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ROGER OF WENDOVER Flowers of history. The history of England from the descent of the saxons to A.D. 1235. vol.1

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ROGER OF WENDOVER
Flowers of history. The history of England from the descent of the saxons to A.D. 1235. vol.1
page 506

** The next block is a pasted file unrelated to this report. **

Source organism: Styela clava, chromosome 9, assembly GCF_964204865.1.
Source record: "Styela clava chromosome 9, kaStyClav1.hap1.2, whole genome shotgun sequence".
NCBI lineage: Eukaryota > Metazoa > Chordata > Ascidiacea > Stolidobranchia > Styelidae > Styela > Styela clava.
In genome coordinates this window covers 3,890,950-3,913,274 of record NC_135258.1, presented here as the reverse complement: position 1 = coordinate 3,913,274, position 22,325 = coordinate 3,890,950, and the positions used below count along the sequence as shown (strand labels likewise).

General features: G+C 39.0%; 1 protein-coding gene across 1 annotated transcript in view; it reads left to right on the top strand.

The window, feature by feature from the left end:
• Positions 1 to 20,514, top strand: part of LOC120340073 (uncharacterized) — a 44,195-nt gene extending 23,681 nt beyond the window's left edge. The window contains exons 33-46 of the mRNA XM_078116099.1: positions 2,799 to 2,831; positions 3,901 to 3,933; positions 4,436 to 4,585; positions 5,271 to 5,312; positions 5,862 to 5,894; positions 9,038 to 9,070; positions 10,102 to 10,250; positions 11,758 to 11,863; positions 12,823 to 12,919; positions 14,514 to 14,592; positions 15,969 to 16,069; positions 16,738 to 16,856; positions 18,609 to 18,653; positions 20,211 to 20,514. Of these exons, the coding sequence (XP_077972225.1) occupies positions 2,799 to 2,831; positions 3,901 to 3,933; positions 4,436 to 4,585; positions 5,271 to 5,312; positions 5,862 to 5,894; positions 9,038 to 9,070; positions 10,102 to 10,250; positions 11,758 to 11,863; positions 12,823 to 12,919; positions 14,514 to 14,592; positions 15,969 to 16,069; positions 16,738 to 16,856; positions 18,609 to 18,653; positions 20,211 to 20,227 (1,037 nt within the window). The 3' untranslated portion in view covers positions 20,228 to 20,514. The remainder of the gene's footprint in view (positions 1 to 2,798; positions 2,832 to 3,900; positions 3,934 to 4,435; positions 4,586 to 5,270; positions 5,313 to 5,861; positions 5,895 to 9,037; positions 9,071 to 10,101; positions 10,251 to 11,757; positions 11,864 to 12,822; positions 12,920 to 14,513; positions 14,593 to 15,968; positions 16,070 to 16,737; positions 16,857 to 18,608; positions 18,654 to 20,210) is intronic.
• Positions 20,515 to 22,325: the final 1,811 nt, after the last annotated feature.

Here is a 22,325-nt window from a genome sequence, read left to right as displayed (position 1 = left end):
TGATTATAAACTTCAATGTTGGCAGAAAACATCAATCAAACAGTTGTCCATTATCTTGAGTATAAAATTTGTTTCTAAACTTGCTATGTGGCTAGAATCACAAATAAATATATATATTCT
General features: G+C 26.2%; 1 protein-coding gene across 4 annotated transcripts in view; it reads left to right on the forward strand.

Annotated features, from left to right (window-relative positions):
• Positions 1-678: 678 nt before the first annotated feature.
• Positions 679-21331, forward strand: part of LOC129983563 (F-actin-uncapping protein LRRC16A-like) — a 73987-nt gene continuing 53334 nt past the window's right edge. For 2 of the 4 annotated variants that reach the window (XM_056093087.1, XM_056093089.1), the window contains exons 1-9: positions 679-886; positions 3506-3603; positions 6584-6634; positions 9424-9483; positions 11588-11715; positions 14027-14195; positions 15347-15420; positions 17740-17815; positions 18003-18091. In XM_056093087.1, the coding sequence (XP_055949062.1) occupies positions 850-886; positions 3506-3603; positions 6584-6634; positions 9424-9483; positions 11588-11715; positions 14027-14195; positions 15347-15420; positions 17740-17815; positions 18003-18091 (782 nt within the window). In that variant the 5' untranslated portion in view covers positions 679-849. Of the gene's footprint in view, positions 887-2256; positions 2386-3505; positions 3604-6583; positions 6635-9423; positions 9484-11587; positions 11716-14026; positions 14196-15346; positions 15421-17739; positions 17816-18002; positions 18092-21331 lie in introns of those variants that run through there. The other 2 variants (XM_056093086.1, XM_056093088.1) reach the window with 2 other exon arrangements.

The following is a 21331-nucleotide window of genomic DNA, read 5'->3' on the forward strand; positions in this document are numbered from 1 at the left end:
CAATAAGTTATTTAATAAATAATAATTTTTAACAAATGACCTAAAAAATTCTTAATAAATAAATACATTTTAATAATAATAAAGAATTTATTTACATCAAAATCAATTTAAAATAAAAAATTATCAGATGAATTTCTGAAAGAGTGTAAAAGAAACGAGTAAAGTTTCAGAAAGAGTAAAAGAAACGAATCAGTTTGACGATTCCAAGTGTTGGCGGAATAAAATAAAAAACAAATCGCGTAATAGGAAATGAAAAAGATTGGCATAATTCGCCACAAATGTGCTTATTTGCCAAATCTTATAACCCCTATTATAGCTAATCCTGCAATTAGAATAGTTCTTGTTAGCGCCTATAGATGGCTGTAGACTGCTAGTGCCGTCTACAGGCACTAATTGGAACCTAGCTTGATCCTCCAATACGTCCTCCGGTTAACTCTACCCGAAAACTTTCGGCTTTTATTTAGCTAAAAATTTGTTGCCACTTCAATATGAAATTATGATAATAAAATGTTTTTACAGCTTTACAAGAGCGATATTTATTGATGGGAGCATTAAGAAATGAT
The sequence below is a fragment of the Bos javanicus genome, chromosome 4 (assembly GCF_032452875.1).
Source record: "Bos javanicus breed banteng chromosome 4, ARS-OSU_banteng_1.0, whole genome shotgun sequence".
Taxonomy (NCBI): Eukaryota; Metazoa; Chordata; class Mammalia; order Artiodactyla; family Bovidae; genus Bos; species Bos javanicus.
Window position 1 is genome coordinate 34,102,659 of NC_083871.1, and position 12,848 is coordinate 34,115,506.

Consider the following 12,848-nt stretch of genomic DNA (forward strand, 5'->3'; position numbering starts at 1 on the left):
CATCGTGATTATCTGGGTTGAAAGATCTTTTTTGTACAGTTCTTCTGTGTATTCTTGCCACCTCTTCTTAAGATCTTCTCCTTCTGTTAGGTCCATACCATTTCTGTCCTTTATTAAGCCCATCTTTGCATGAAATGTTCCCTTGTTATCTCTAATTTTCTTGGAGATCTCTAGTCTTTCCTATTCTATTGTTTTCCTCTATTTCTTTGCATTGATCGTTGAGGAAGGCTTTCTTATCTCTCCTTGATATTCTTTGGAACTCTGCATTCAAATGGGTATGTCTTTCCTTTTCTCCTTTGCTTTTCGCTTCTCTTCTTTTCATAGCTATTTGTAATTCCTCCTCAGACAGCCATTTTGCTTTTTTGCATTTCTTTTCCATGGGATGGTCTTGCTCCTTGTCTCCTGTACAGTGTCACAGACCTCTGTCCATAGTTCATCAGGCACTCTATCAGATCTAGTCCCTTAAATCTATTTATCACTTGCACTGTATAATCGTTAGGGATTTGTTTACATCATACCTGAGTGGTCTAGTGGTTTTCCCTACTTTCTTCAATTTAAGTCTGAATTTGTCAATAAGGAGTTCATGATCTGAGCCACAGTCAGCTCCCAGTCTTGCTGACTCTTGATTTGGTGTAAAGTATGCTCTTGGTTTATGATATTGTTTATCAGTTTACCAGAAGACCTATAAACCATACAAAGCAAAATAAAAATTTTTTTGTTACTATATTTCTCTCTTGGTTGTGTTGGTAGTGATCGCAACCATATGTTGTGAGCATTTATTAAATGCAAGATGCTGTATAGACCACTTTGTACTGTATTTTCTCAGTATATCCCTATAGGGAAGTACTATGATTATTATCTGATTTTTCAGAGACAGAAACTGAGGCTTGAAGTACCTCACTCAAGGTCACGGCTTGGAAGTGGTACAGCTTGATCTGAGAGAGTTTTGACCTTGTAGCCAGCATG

A. D. 1147.] SIEGE 0Γ DAMASCUS. crossing to Laodicea, they came to a high mountain, difficult to ascend : now it was the custom of the French to choose out some of their bravest soldiers to march before, and others to follow in the rear, to guard the baggage of the unwarlike rabble, and also to arrange with the princes about the manner of the march and the quantity of their provisions. On this day the noble Geoffrey de Rançon was leading the van, and when he reached the top of the mountain, the Turks who were following him with the intention . of taking him by surprise on the flank, rushed unawares upon the French and broke their ranks. On that day, by a lamentable accident, fell the pride and valour of the French, who, involved in the blindness of their sins, had not brought with them their mysterious offerings to the Lord. But the king would not be turned aside from his purpose by this calamity : setting out with his queen Eleanor he at length arrived at Jerusalem, where he was honourably received by the king and people, and condoled with them at the misfortune which had happened to him. How Damascus was besieged by the princes aforesaid, and of the treachery of the eastern princes. When the usual prayers weçe over, the Roman emperor came to a conference with the kings of Jerusalem and France, how they should act to secure the fruits of so great a pilgrimage to the benefit of the Holy Land. It was at last unanimously agreed to besiege Damascus, which had done much mischief to the faithful ; and, according to arrangement, they approached the city, occupied the suburbs, and slew some of the enemy. Thence they advanced to the river, which washes the walls of the city, to obtain a supply of water, and found on its shores so large a multitude of troops, drawn up on the bank, that neither the king of Jerusalem nor of France was able to approach the river. When intelligence of this reached the emperor Conrad, he marched indignantly through the French troops, and coming to the scene of action, smote one of the foremost Turks who stood in his way so violent a blow with his sword that he separated his head with the helmet on, his neck and shoulder covered with mail, his left arm and part of his left side, from the rest of his body; and so terrified the enemy, that they left the river


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